Both of these are valuable, I think - both to the students and to the school. I watch both kids and adults grow in confidence and capability, and I think that's awesome. The money from these students helps the school to flourish - and keeps down costs for those who are more serious.

But that's not all the school is. The instructors watch for those students who are more serious - and give them more opportunities, with more specific training. Like competition team training. It's not something that's offered to all students. Nor is it something that all students want; one lady started panicing yesterday while listening to me and another lady discuss comp team training. We had to assure her that it was torture (lol) that we specifically signed up for. ;)

Besides just paying the bills, one big advantage to this tactic is that you get people like me, who start not even sure if they can do basic stuff - and end up becoming very, very serious about training. I would NEVER have gone to a school that emphasized competition - it was hard enough for me to walk into a class as it was! Competition was so far out of my league that I couldn't comprehend it. Ok, I'm still not sure I REALLY comprehend it just yet, lol. ;) But I'm gonna try - and I would never have gotten to that point if the school had emphasized competition. There's no way you could have gotten me into that type of school.

That may esp be important for BJJ now, as it's so new? Don't know, never trained in BJJ... but it's an idea.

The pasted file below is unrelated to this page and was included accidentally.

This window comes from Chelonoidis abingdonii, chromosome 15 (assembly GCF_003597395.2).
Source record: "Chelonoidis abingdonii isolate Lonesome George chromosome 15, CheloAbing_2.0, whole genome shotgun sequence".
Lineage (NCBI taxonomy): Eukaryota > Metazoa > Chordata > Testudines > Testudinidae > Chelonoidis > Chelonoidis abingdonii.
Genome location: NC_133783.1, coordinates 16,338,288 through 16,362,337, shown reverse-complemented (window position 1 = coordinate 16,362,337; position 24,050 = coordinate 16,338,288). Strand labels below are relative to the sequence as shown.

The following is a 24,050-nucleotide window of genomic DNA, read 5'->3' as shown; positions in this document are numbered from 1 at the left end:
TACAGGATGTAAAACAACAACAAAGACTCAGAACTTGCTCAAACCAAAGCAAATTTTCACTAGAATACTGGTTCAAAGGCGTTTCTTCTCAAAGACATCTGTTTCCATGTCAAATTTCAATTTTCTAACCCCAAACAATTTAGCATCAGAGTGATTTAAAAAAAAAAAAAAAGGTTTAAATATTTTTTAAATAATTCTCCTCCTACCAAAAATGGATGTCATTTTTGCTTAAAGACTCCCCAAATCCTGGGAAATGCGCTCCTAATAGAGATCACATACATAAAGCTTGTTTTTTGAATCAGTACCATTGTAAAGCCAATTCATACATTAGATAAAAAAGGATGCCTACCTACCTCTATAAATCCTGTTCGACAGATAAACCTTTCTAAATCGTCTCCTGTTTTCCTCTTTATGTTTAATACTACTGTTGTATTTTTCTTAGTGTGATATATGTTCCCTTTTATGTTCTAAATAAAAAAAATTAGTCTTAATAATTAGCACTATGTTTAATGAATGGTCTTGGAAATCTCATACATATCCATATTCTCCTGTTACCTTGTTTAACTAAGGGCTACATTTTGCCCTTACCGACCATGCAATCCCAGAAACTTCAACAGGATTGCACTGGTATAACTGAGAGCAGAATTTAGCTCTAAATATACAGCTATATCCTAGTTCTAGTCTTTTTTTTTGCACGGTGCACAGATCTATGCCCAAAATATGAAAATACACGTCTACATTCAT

Megan said...

I think you just illustrated the most reliable type of school when it comes to income for its owners.

High level competitors are rare, require a lot of time and energy from their coaches/instructors and provide only a small percentage of the gym's income...but...they are the core of the school's and instructor's reputation.

I sometimes think a lot of new/aspiring instructors are looking to recreate the intense environment they came up in, despite the fact that their location might not make that economically sustainable.

I think the long term is about balance, and creating a program that's financially successful and beneficial to students in it, that simultaneously supports more competitive members.

I couldnt tell, have you competed yet? I train at a competition heavy school and haven't yet, but I know I'm an oddball.

slideyfoot said...

Something I've also wondered about, particularly as I'm both interested in running my own school some day, but not a competitor.

I don't think there is much of a comparison to TKD, because taekwondo is not grounded in full-contact sparring and competition. To earn your rank in BJJ at most schools, you have to perform well in sparring over a long period against a range of training partners. As far as I understand it, that is not the case for TKD, where rank comes from formal gradings mostly based around demonstrating technique either against thin air or a compliant training partner (or is that not the case?)

In BJJ, you are almost expected to compete, and people will frequently look down upon instructors who don't: Danaher and Pedro Sauer are the only two highly respected teachers I can think of who are also known for the fact that they don't have a history of competition. Most BJJ instructor profiles will have a long list of competitive accomplishments.

However, it does seem to be true that having a kids program is a proven route to financial success in martial arts. So is hard-sell marketing, of the sort promoted by Lloyd Irvin, or the "BJJ is for everyone" approach Gracie Barra have begun to push over the last couple of years.

None of those are routes I would want to take. The longer I train in BJJ, the more I think that relying on BJJ as your sole income means you have to compromise in order to guarantee you can put food on the table.